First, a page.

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Science Offers State Of The Planet 2006-2007 To Explore Global Challenges

Make sure you get your copy of the new issue.
by Staff Writers
Washington DC (SPX) Jun 26, 2006
The challenges are many and deeply interrelated, and with increasing worldwide frequency they are at the top of the news: diminishing biodiversity, declining fisheries, threats to the quality of our air and water, climate change and sustainability. But with policymakers and the public often uncertain about environmental science, the result is political discord or paralysis.

Now the journal Science, published by the American Association for the Advancement of Science, is offering a new book that provides clear, accessible scientific assessments of the environmental threats confronting Earth.

"Science Magazine's State of the Planet 2006-2007" [Island Press, June 2006, 201p; $16.95 soft/$32 hard] contains three dozen essays and news stories written some by some of the world's most respected researchers, policy experts and science journalists.

The essays explore a range of crucial issues: human population; freshwater and marine resources; energy; air pollution; food security; chronic disease and climate change. The Earth's resources are closely connected to the health of the environment, Science Editor-in-Chief Donald Kennedy says in the book's introduction.

The quality of fresh water depends on the condition of watershed forests. Agriculture depends on the vitality of surrounding ecosystems that are home to bees and birds. Climate change affects the distribution of plants and animals in the wild.

"To the editors of Science, these relationships--and the changes in them as humans continue to alter the world--compose the most important and challenging issues societies face," Kennedy writes. "Without scientific understanding, those who will make policies in the future will be forced to do so without the most essential tool they could have."

The new book is a compilation of essays and news stories previously published in Science and recently updated, plus an introduction and three new summary essays by Kennedy. At the heart of the book is a landmark 1968 essay in Science, "The Tragedy of the Commons," by the late Garret Hardin, formerly a professor of human ecology at the University of California at Santa Barbara.

"Where have we come in 38 years?" Kennedy asks. "The population/resource collision has only grown more important since Hardin's Science essay. Earth's population then was about 3.5 billion; it has since grown by a factor of nearly two, to 6.3 billion. That growth, amplified by global increases in affluence and the power of technology, has brought escalating pressures on commons resources...such as air, fresh water, and ocean fisheries."

Other essays in the new book originally were published in Science in November and December 2003 as part of a series called "The State of the Planet."

The book is organized into three sections: Living Resources, Physical Resources and The Commons, a term that describes the environment shared by all of life, and which all of life depends on. In addition to Hardin, the volume features an international roster of researchers considered among the best in their fields:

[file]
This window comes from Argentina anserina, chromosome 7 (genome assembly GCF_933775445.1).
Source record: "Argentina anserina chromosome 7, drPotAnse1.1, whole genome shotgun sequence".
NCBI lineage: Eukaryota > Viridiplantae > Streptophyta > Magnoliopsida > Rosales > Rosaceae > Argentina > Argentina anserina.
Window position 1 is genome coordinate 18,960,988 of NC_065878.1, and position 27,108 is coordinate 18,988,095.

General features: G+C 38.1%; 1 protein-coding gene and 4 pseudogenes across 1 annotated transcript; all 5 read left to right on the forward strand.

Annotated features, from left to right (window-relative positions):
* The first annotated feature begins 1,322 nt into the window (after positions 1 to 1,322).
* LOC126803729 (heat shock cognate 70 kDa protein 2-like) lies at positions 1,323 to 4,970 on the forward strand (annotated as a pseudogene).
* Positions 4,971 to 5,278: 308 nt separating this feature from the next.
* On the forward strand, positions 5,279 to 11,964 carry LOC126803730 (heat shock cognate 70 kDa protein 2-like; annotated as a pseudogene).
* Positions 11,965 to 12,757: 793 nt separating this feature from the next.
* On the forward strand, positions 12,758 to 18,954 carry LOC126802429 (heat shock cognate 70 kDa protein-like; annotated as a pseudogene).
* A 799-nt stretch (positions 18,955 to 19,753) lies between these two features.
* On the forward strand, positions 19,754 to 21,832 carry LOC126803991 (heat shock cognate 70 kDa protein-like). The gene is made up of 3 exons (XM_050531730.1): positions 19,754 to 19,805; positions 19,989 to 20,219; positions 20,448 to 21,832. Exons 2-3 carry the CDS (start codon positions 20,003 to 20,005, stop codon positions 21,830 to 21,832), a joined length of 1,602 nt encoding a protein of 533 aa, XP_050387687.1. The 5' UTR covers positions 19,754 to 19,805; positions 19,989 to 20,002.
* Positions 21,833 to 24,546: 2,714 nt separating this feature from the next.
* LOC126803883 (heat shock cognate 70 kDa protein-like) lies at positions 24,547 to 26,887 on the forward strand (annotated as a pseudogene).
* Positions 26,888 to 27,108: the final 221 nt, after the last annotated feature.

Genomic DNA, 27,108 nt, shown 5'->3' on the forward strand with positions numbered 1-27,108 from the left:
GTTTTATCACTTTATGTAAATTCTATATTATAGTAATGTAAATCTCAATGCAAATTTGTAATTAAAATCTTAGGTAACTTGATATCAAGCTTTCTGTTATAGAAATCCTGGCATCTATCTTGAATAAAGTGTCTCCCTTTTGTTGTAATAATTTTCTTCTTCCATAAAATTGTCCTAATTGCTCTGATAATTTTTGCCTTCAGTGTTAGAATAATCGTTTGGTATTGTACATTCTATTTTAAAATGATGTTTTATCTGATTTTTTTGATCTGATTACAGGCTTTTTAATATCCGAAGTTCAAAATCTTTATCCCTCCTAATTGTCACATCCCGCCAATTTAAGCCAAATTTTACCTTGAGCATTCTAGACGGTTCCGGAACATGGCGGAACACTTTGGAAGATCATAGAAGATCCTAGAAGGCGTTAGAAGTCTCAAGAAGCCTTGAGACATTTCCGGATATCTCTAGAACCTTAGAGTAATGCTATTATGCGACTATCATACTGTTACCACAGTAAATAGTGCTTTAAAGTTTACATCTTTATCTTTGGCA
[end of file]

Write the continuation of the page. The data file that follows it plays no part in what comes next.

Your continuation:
Robert T. Watson, chief scientist and director for Environmentally and Socially Sustainable Development (ESSD) at the World Bank, writing on climate change and Kyoto Protocol;

Hajime Akimoto, director of the Atmospheric Composition Research Program at the Frontier Research Center for Global Change in Yokohama, Japan, writing on global air quality;

Martin Jenkins from the World Conservation Monitoring Centre of the United Nations Environment Programme in Cambridge, U.K., writing on the prospects for biodiversity. Jenkins is co-author of the "World Atlas of Biodiversity"; and

Joel E. Cohen, an award-winning researcher, prolific author and head of the Laboratory of Populations at Rockefeller University and Columbia University in New York, writing on population.

Another of the essays, "The Struggle to Govern the Commons," won the 2005 Sustainability Science Award from the Ecological Society of America. It was written by Thomas Dietz, director of the Environmental Science and Policy Program at Michigan State University; Elinor Ostrom, co-director of the Center for the Study of Institutions, Population, and Environmental Change at Indiana University; and Paul C. Stern at the Division of Social and Behavioral Sciences and Education at the U.S. National Academies in Washington, D.C.

"The big question in the end is not whether science can help. Plainly it could," writes Kennedy, who served earlier as commissioner of the U.S. Food and Drug Administration and president of Stanford University in California. "Rather, it is whether scientific evidence can successfully overcome social, economic and political resistance."

In addition to Kennedy, several other editors at Science played a central role in assembling the book: Brooks Hanson, deputy editor for physical sciences; Andrew Sugden, international managing editor, Science International; Caroline Ash, senior editor, Science International; Jesse Smith, senior editor; and Colin Norman, news editor.

A new volume of "Science Magazine's State of the Planet" is planned for 2007-2008.

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American Association for the Advancement of Science

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